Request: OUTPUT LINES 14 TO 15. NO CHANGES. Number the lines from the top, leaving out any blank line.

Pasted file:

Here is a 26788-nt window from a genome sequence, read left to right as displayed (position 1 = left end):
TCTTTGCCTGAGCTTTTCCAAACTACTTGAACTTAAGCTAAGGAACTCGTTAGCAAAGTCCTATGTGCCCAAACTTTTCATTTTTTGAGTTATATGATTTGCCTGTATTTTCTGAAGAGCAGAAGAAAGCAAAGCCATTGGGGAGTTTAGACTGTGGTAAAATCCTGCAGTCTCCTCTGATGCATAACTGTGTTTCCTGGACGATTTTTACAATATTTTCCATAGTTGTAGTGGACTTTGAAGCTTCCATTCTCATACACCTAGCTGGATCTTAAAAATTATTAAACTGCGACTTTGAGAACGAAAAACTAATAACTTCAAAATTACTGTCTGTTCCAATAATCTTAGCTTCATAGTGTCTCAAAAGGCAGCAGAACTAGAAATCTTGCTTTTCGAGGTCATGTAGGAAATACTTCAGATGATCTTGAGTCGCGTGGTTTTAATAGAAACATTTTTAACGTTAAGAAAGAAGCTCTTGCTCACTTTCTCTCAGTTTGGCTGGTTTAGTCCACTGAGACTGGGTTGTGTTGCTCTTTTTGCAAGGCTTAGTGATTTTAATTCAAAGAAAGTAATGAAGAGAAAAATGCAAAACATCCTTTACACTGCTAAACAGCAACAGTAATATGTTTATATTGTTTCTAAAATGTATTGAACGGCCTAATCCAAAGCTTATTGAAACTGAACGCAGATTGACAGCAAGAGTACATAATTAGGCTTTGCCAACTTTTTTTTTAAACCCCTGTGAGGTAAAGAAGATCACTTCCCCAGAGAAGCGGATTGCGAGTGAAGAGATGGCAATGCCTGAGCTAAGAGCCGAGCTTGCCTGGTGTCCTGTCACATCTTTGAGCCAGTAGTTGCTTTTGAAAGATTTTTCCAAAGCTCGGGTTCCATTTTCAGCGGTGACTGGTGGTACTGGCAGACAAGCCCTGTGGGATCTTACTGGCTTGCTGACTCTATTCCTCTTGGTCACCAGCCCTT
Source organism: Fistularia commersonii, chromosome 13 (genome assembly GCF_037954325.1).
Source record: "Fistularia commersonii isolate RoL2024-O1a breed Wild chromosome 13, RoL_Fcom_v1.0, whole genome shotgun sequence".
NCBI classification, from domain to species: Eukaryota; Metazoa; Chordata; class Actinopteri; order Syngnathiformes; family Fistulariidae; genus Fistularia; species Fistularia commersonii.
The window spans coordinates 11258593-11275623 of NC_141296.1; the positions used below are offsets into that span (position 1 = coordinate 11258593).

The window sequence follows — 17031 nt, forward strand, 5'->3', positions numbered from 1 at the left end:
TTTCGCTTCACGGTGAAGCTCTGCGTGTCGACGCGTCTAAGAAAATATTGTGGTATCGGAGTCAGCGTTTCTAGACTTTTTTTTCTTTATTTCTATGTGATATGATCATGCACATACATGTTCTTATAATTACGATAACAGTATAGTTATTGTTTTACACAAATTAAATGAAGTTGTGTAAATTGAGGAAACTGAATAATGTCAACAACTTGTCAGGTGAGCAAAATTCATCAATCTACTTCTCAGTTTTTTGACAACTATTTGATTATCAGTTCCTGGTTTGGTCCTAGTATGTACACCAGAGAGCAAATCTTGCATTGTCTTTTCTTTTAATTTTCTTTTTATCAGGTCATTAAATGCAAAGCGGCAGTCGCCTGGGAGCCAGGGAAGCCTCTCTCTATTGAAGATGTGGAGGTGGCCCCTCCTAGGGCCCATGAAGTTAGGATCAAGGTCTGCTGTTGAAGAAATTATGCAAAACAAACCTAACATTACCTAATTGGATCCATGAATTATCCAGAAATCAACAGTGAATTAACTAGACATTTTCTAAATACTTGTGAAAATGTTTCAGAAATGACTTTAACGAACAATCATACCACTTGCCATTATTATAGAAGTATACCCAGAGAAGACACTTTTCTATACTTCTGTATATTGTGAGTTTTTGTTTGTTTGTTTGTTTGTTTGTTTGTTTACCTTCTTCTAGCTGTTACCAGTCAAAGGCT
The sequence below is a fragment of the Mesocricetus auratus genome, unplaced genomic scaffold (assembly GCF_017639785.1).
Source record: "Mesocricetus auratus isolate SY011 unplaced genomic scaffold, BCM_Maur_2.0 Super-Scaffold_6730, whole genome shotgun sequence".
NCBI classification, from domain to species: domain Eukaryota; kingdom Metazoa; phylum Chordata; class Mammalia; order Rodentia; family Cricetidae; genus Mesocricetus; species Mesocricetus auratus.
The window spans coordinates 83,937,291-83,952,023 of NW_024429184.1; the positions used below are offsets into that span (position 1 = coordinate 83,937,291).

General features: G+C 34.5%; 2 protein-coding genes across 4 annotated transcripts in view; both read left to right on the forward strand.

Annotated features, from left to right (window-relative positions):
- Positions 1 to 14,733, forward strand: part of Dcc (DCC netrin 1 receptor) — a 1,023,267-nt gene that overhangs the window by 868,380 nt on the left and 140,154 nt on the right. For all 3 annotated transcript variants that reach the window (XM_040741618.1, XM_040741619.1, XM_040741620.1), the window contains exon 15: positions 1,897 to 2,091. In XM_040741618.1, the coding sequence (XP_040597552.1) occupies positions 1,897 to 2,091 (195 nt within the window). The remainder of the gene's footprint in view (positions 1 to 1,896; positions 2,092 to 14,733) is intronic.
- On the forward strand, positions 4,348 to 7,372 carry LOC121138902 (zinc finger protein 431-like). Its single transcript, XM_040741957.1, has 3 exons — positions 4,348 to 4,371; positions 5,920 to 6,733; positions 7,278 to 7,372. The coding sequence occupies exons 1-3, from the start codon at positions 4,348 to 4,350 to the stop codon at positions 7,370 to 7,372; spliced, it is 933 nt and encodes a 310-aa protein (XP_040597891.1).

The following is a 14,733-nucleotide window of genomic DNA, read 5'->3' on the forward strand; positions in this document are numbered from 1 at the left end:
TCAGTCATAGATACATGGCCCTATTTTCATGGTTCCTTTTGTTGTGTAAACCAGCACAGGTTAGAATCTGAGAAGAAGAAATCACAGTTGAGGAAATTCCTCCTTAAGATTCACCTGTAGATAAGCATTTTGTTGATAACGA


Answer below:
Annotated features, from left to right (window-relative positions):
- Positions 1 to 14,733, forward strand: part of Dcc (DCC netrin 1 receptor) — a 1,023,267-nt gene that overhangs the window by 868,380 nt on the left and 140,154 nt on the right. For all 3 annotated transcript variants that reach the window (XM_040741618.1, XM_040741619.1, XM_040741620.1), the window contains exon 15: positions 1,897 to 2,091. In XM_040741618.1, the coding sequence (XP_040597552.1) occupies positions 1,897 to 2,091 (195 nt within the window). The remainder of the gene's footprint in view (positions 1 to 1,896; positions 2,092 to 14,733) is intronic.